Sometimes it seems like rich people have all the fun with all their posh pastimes, like sailing and skiing. It especially feels this way right now, when inflation is butchering bank accounts and hitting lower-income folks — who may already be living paycheck-to-paycheck — the hardest. Sticking to a tight budget while also picking up new hobbies can feel impossibly expensive, but it really doesn’t have to be.
You just need to choose activities that can be done cheaply. Fortunately, you have no shortage of options. Let’s explore some fun things you can do to unwind and enjoy life without spending too much money.
Getting out into nature has tons of proven health benefits, but sometimes it can be tricky to make the time to experience the beautiful outdoors without a specific purpose. That’s where birdwatching comes in. This is a super affordable hobby. To get started, all you need is a pair of binoculars and a field guide.
“Yes, yarn can be expensive if you’re purchasing hand-dyed lots from indie creators, but if you’re just getting started, you can pick up a skein of yarn for just a few bucks at stores like Joann or Michael’s,” said Julie Ramhold, consumer analyst with DealNews.com. “And if you think one skein won’t be enough, you’d be mistaken — there are plenty of patterns that require one skein or less to complete. Check sites like Ravelry, Pinterest or even just perform a Google search for ‘one skein free crochet patterns.'”
You’ll need to purchase a hook too, but Ramhold noted that there are plenty of affordable options out there to help you get started there.
“I recommend picking up a commonly used hook like a G, H or J — or even a small set that has all three so you can experiment,” she said. “If you find that you really enjoy it, then you can branch out and try different yarns and hooks to find what works best for your projects.”
“This is really similar to crochet, but you’ll need to purchase a couple of needles with your yarn in order to get started,” Ramhold said.
“Again you can find yarn for just a few bucks and needles for less than $10 in many cases; it’s just a matter of finding products that work for you. Choose some easy patterns to start and give the craft a try before you go all-in on supplies to make sure you really like it. Once you do, be sure to watch craft stores for frequent sales and stock up when you can.”
“Most of us probably need more exercise and yoga is a great way to strengthen muscles and lessen your stress. It’s also super easy to find videos on YouTube for free to teach yourself how to go about performing different routines,” Ramhold said.
“Yoga with Adriene is a super popular [YouTube] channel that has a huge variety of routines to energize you, help you relax, gain flexibility and more. You’ll probably want to pick up a yoga mat before you dive into trying this out, but you can find them for less than $20 at stores like Target, so it’s a relatively small investment.”
“If you’ve had a knack for writing, or if you just want to try it out, this is one of the cheapest hobbies to pick up,” Ramhold said. “If you have access to the internet, you can absolutely utilize something like Google Docs to write in your browser, and if you prefer to do it by hand, you can pick up a cheap notebook at stores like Target or even Staples and start scribbling away.”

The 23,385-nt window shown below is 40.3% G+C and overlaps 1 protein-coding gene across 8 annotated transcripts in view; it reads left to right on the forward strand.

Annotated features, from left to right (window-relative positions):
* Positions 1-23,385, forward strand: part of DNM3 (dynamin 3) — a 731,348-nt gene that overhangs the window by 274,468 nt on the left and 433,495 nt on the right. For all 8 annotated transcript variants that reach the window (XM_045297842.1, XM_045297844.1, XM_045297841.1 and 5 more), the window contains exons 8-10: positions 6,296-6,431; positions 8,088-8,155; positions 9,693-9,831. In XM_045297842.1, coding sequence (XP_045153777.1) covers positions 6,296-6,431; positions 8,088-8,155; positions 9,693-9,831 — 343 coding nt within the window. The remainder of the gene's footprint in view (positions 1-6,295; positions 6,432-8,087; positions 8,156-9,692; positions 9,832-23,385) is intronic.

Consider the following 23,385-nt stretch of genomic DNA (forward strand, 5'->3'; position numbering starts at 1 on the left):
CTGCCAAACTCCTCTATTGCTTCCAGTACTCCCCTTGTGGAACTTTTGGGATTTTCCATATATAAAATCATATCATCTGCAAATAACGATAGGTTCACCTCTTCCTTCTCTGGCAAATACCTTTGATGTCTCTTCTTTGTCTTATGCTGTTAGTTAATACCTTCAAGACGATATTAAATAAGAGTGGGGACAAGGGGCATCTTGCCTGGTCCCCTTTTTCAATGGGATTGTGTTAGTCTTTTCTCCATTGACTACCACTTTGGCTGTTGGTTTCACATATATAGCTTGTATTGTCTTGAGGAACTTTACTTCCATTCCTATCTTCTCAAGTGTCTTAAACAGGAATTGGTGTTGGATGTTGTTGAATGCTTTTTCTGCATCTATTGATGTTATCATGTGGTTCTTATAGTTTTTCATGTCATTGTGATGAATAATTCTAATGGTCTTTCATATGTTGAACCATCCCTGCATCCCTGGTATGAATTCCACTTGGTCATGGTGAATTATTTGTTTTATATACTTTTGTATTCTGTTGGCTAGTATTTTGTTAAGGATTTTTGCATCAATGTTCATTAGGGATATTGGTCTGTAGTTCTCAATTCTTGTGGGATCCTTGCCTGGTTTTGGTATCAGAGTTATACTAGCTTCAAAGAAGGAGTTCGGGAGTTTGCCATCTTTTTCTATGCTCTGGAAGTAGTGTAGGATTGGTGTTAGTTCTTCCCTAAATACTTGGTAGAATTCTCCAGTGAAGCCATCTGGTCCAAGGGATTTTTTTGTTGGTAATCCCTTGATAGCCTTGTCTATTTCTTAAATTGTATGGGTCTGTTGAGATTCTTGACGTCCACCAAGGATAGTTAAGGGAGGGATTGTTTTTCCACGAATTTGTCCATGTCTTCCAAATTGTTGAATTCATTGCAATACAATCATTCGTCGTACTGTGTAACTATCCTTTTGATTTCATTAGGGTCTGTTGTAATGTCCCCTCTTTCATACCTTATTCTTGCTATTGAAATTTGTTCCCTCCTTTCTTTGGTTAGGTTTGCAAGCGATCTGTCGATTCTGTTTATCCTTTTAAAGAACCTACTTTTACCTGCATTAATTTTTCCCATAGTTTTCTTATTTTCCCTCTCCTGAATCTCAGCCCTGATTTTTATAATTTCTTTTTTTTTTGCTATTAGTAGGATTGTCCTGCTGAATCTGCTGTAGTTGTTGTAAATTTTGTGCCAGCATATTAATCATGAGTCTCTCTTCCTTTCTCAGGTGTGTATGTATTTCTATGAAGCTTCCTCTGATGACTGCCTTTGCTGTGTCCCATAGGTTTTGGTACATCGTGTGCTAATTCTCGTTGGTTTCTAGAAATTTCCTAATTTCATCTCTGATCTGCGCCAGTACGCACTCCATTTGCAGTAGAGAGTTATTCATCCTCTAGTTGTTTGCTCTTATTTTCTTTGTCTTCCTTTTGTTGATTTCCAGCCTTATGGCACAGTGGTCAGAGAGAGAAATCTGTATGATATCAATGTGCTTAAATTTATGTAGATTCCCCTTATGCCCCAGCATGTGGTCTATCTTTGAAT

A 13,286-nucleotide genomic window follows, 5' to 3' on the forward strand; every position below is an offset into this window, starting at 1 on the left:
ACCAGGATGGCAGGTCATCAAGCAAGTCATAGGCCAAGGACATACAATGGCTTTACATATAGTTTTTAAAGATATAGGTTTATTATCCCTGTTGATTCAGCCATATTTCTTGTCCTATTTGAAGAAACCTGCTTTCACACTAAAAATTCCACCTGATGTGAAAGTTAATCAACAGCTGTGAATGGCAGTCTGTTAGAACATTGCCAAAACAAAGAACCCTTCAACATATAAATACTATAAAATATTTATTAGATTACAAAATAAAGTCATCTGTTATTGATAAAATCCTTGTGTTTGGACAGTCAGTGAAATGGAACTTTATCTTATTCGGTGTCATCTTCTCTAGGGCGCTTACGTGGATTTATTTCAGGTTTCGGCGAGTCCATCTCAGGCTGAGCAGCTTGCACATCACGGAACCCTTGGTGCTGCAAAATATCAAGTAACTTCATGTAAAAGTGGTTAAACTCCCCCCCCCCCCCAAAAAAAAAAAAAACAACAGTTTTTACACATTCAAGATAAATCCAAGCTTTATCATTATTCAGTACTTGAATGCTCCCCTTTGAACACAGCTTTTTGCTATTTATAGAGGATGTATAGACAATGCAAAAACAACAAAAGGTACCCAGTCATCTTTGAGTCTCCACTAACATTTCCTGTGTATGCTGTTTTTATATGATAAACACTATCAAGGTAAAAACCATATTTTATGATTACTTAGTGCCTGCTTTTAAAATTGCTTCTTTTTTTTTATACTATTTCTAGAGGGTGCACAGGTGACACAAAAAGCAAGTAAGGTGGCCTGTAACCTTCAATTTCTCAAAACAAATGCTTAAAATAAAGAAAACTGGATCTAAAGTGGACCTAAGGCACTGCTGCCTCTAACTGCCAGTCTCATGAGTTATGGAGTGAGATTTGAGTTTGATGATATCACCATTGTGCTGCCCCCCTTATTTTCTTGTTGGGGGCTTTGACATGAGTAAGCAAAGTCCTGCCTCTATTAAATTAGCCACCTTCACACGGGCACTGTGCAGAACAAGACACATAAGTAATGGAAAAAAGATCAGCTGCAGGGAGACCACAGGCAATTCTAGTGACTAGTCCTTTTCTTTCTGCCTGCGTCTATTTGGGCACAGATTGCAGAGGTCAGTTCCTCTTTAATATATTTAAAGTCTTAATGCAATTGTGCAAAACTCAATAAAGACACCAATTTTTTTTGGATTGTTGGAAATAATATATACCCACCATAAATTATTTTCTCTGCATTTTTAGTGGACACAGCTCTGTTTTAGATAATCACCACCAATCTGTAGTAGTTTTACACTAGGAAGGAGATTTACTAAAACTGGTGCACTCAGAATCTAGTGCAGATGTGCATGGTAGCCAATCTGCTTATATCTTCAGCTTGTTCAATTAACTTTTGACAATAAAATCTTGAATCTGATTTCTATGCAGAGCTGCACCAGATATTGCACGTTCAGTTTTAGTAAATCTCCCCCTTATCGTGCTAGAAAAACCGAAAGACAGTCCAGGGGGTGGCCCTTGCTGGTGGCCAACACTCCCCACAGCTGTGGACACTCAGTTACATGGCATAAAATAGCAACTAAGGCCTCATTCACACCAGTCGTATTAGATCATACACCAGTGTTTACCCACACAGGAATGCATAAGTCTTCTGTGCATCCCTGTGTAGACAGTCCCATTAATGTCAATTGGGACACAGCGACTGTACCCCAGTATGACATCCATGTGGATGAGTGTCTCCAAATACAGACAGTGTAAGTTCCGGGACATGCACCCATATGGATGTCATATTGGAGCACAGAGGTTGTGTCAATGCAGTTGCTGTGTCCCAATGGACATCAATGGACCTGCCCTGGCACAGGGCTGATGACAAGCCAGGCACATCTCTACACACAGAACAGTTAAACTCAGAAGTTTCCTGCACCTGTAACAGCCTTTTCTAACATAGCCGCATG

If writing evolves into something you love, you can always pick up books from the library on honing your craft and even invest in software like Scrivener, Ramhold added.
Learning a New Language
“There are a lot of paid programs for learning a new language, but there are also free apps like Duolingo out there,” Ramhold said. “These can be good to get you started, but if you want to take it even further, you can also check YouTube for creators who will lay out their best methods for learning a new language and even point you to free resources to help you gain more skills.”
You can also do it the old-fashioned way and pick up a book on the new language, or watch a TV show or movie in the new language (though you may want to turn on subtitles).
You don’t need to go to wizard school to succeed at magic. All you really need to do is spend a bit of time watching online tutorials or reading a book on magic tricks. Wait to see if you like it before you go buying hats and rabbits. A mere pack of playing cards will help you get started, and you can usually find those at a dollar store.
Origami isn’t just a fascinating art, it’s also a practice with proven health benefits. It helps develop hand-eye coordination and fine motor skills, and hones concentration skills — which is partly why it’s an art therapy go-to. Getting started with origami requires almost no money. All you need is paper, and a book on the art of origami if you’d like to advance in the practice.
With the rise of laptops, tablets and smartphones, we don’t write with our hands much anymore. It’s a bit of a shame, because writing in cursive has been found to be good for brain development. But it’s never too late to develop, hone and elevate this practice with calligraphy. For this old-fashioned art, you’ll just need a calligraphy pen, paper, nibs and ink.
“You may want a telescope for this hobby, but you can also do it without any additional tools,” Ramhold said.
“Really you just need a dark enough place to look up at the sky and actually be able to see things without light pollution from nearby areas. You can also find free guides online that’ll help you to spot constellations and other things in the night sky. If it turns into something you do frequently and really enjoy, then you can definitely pick up a telescope to be able to see even more.”
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